Arthur, Ford, Trillian and Zaphod travel in time by way of an exploding computer to Milliways, the Restaurant at the end of the Universe. Here people can enjoy a good meal while watching the end of ...
Arthur Dent and Ford Prefect find themselves thrown off the Vogon spaceship into the vacuum of space. Improbably, they are rescued 29 seconds later by the Starship Heart of Gold. This brand new model...
Mere seconds before the Earth is to be demolished by an alien construction crew, journeyman Arthur Dent is swept off the planet by his friend Ford Prefect, a researcher penning a new edition of "The Hitchhiker's Guide to the Galaxy."
The alumni cast of a space opera television series have to play their roles as the real thing when an alien race needs their help. However, they also have to defend both Earth and the alien race from a reptilian warlord.
Based on Douglas Adams' series of novels following the intergalactic adventures of Arthur Dent, a hapless Englishman, following the destruction of Earth by the Vogons, a race of unpleasant and bureaucratic aliens.
Arthur Dent is your average middle-class Briton. One day, while trying to prevent his house being destroyed to build a highway, his friend Ford Prefect whisks him away to the pub and explains that the Earth is about to be destroyed and they need to escape. Intergalactic, inter-time adventures ensue.Written by
At the time of production, BBC policy required all television comedy to have a canned "laugh track". Before its broadcast debut, episode 1 was screened to 100 science fiction fans (with laugh track and a rather amusing introduction by Peter Jones). Armed with the fans' feedback, Douglas Adams and Alan J.W. Bell were able to convince BBC executives to change the policy, and the laugh track was removed before broadcast. See more »
The person operating Zaphod's third arm can be seen on multiple occasions. See more »
I think you ought to know I'm feeling very depressed.
See more »
After the credits for episode 3, the voice of the book returns briefly to resolve which one of the characters sustained a bruised arm -- a question that had been raised earlier in the episode, but left unanswered because it was unimportant. See more »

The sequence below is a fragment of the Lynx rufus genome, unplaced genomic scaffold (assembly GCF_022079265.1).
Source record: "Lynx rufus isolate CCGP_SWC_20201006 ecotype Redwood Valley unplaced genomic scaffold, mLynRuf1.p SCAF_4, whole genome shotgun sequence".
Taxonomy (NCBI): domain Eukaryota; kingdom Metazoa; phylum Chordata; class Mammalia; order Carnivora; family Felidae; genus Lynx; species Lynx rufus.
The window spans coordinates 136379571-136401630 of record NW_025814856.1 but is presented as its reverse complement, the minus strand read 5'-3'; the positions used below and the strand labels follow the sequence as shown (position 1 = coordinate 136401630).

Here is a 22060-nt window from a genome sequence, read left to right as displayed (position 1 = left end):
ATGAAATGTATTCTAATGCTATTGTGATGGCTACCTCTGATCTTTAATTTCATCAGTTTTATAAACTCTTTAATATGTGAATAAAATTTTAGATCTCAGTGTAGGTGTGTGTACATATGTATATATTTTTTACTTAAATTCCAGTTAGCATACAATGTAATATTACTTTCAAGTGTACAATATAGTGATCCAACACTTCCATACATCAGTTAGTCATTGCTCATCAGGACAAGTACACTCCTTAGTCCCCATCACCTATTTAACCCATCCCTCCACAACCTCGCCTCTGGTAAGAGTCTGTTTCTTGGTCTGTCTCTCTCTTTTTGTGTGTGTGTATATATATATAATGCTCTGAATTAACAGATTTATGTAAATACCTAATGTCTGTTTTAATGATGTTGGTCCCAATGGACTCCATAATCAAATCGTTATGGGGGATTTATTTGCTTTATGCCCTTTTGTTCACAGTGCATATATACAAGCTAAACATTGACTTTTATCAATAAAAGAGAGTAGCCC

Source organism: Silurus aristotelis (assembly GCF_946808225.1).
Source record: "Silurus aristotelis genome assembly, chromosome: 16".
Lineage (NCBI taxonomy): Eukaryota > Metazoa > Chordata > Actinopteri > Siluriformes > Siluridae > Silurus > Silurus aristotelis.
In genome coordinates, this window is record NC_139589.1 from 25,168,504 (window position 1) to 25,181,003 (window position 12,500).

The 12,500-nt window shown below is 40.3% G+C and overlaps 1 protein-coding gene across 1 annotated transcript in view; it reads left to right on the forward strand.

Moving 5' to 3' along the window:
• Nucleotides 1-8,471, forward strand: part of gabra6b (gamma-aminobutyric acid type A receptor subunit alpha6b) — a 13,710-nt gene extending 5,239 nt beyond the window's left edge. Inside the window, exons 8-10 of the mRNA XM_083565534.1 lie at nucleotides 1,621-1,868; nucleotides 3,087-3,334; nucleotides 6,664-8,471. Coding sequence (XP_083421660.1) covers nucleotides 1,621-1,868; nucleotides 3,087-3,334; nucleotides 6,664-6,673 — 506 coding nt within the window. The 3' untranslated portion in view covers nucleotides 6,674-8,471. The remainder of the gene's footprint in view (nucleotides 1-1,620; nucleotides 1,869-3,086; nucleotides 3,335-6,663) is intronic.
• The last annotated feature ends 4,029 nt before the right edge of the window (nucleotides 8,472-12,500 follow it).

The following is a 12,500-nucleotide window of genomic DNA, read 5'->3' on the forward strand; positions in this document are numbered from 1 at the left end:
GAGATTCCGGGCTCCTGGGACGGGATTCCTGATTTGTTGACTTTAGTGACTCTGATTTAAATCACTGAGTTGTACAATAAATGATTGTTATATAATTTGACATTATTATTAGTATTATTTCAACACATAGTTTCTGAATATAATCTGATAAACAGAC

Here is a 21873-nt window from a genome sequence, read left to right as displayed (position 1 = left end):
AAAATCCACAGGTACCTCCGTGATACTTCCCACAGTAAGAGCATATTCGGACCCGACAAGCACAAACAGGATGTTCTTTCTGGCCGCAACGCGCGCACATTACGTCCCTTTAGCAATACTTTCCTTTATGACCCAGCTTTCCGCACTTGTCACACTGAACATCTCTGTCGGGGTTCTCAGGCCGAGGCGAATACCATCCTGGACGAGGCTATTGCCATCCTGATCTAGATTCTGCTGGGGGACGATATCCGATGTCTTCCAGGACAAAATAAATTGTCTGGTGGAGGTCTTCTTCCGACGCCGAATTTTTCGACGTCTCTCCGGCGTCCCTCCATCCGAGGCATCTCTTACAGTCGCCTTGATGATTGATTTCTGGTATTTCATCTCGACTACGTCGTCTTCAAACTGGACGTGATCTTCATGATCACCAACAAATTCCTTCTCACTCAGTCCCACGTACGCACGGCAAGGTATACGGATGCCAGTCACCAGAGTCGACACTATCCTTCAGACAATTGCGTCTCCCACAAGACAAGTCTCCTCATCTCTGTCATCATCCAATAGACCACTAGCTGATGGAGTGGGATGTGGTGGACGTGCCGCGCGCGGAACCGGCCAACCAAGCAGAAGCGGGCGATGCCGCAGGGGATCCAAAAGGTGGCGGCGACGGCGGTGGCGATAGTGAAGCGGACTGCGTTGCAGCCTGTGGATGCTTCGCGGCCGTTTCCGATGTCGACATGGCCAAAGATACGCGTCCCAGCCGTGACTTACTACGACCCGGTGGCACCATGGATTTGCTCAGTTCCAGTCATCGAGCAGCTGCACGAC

Several different versions of the series survive on video. It was originally made as a six-episode BBC TV series (based on 'Douglas Adams''s radio scripts) but for the video cut was re-edited in places. The HHG was done on two SP tapes and also on one large SLP/EP tape. The SLP/EP runs continuously (though subtitled "Part One") and is cut into a sort of "movie." The ends of episodes are sometimes hard to distinguish, except in a bad cut toward the end where Arthur says "Mice?" and the music climaxes then cuts abruptly. The SP version comes in two parts and seems to come in both the unedited episodes and the "movie." All of these differ in some ways from the original broadcasts. Scenes like the one in the Vogon Airlock were cut from some re-broadcasts; they appear here. Other scenes "previously unaired" include Arthur and Ford searching for Slartibartfast's signature on a glacier and only appear on a few versions. See more »
So says the Hitch-hikers Guide to the Galaxy's definition of the recently exterminated Planet Earth, as Arthur Dent goes on a fabulous and very silly journey through space and time without even having time to change out of his pyjamas and dressing gown. He's accompanied by his friend Ford Prefect (so called because he chose the name as the one most likely to blend in), a field reporter for the Guide.
The Guide itself of course is a huge best-seller mainly because it has 'Don't Panic' on the front in big letters ...
I'm watching it again as I write, now knowing every line and enjoying it immensely. It looks inept despite the cost (but the animation to create the computer sequences was good). It gives a few visual pointers to the (superior) radio series of the late 1970s, which had many of the same cast (specifically Peter 'voice of the book' Jones, Simon 'Arthur Dent' Jones, and the totally wonderful Mark 'Zaphod Beeblebrox' Wing-Davey - the sexiest two-headed guy you'll see in deep space).
Added to this version is Sandra Dickinson as Trillian, excellent in her bubble bimbo blonde astrophysicist way; and David Dixon as a charming Ford Prefect. There are other good actors in the cast - Colin Jeavons, Dave Prowse, David Rowlands, Richard Vernon, and Peter Davison. And who can forget Marvin 'I'm feeling very depressed' the Paranoid Android, voiced by Stephen Moore?
Can this BBC class act be topped by the upcoming movie? I doubt it. The good news is that many of the cast from this version will be back on the radio continuing the story very soon. That's something to look forward to.
In the meantime, those of you who are waiting for the film and haven't seen this, please seek the original out. So many highlights and so hilarious, not to mention 'What a Wonderful World'. 'Resistance is useless...'.
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